Similar issues offshore should have led to downward pressure on US and international equities, but recent price action has not aligned with expectations. The strong performance of US equities has been fuelled by increasing confidence in the Fed’s ability to engineer a soft landing, and a desire to increase exposure to Artificial Intelligence (AI) and mega-tech companies.

However, concerns persist about the Fed’s readiness to further raise interest rates, which could affect the likelihood of a soft landing.

Consequently, despite recent gains a cautious stance on equity markets prevails. Potential negatives include whether we are going through a temporary reduction in price inflation, and the tightening of financial conditions, which may influence the outlook for monetary policy. Additionally, the projected real returns for US equities over the next five years are projected to be relatively flat.

In conclusion, the key views have generally held up, except for the performance of US equities, which have defied expectations. The overall cautious stance on equity markets persists due to concerns about the macroeconomic and policy environment.

Crossing swords with recession

Real Gross Domestic Income (GDI) has already provided a recession signal, underscoring the importance of monitoring economic indicators closely. With the potential for further developments in the macroeconomic landscape, investors must remain vigilant and adaptable to navigate potential shifts in market dynamics.

While caution may dominate the sentiment, it is essential to acknowledge that the market is a complex and dynamic entity, capable of surprising even the most astute observers. The performance of US equities, contrary to expectations, serves as a reminder of the inherent uncertainties and intricacies involved in investing.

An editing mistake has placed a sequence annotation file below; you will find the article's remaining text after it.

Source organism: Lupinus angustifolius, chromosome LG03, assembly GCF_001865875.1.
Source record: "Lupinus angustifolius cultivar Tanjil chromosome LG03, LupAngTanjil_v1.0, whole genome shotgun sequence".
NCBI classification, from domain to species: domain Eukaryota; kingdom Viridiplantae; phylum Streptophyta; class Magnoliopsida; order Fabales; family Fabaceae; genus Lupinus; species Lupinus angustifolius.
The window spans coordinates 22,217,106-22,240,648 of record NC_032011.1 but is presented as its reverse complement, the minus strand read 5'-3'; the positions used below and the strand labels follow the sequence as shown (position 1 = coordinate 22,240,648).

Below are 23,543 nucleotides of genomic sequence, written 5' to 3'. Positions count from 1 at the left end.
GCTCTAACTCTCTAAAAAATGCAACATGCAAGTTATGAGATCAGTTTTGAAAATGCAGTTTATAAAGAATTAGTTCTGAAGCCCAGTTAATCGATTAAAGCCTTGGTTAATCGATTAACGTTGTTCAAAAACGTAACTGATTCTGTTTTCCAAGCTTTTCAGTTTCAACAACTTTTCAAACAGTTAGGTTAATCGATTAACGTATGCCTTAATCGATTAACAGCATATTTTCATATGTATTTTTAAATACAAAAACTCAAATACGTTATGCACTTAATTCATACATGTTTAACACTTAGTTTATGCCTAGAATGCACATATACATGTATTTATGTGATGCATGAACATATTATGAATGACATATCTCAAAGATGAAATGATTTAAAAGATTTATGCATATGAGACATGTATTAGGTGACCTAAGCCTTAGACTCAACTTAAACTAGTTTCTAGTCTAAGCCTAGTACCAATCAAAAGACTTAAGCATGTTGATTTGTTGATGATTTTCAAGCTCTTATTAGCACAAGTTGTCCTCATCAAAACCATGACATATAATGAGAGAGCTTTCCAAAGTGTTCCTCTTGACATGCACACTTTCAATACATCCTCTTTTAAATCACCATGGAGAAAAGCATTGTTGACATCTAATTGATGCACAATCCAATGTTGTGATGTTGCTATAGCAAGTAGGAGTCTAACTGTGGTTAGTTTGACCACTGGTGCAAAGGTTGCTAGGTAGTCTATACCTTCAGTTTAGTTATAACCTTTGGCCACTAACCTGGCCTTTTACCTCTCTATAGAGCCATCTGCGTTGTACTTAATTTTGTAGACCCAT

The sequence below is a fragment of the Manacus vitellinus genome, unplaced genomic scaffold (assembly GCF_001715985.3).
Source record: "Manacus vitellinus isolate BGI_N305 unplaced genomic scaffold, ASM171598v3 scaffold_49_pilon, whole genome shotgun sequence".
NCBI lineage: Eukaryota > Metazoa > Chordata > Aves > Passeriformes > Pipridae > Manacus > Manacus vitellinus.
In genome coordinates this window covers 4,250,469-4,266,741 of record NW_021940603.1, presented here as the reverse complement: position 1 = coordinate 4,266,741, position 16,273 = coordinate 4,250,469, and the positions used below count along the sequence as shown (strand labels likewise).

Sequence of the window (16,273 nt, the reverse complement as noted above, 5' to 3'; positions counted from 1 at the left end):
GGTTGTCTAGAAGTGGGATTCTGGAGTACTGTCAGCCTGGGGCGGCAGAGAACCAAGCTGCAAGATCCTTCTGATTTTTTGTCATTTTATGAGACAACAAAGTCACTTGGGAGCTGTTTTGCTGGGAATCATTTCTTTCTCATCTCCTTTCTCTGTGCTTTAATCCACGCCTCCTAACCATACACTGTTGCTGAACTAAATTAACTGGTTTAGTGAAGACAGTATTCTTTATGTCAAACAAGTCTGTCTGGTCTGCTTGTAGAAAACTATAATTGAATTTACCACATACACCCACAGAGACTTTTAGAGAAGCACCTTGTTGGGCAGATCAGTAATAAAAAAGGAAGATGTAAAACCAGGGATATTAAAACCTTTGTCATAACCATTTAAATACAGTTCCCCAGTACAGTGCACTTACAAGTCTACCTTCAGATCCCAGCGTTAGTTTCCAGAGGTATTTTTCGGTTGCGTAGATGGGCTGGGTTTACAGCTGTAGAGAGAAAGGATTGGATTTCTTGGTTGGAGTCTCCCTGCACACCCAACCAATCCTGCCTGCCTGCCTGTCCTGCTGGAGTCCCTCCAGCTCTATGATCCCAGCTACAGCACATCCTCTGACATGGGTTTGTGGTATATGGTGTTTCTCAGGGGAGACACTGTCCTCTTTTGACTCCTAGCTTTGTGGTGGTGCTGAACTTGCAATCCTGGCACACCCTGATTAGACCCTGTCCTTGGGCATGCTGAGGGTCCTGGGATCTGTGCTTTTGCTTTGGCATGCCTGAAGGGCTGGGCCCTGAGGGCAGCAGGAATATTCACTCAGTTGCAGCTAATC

Amidst these uncertainties, the attractiveness of fixed income investments becomes more pronounced. Investment grade corporate bonds offer a potential refuge, especially given their recent relative cheapening compared to equity markets.

However, it is important to emphasise that market conditions and economic circumstances can evolve rapidly. Investors and market participants should closely monitor developments in the global economy, monetary policy decisions, and key economic indicators. Adapting investment strategies to align with the evolving landscape is essential for capital preservation and potential gains.

In conclusion – Stay vigilant

Parallels between the current economic outlook and the period leading up to the 2001-2002 downturn warrant caution and a vigilant approach to investment decisions, as well as flexibility and adaptability.

Fixed income investments are highlighted as an attractive asset class, particularly considering the recent relative cheapening of sovereign bonds compared to equity markets. As we progress through the third and fourth quarters of the year, these periods will prove crucial in determining the trajectory of the economy and validating existing views.

Please contact your relationship manager or talk to us at NAB Private Wealth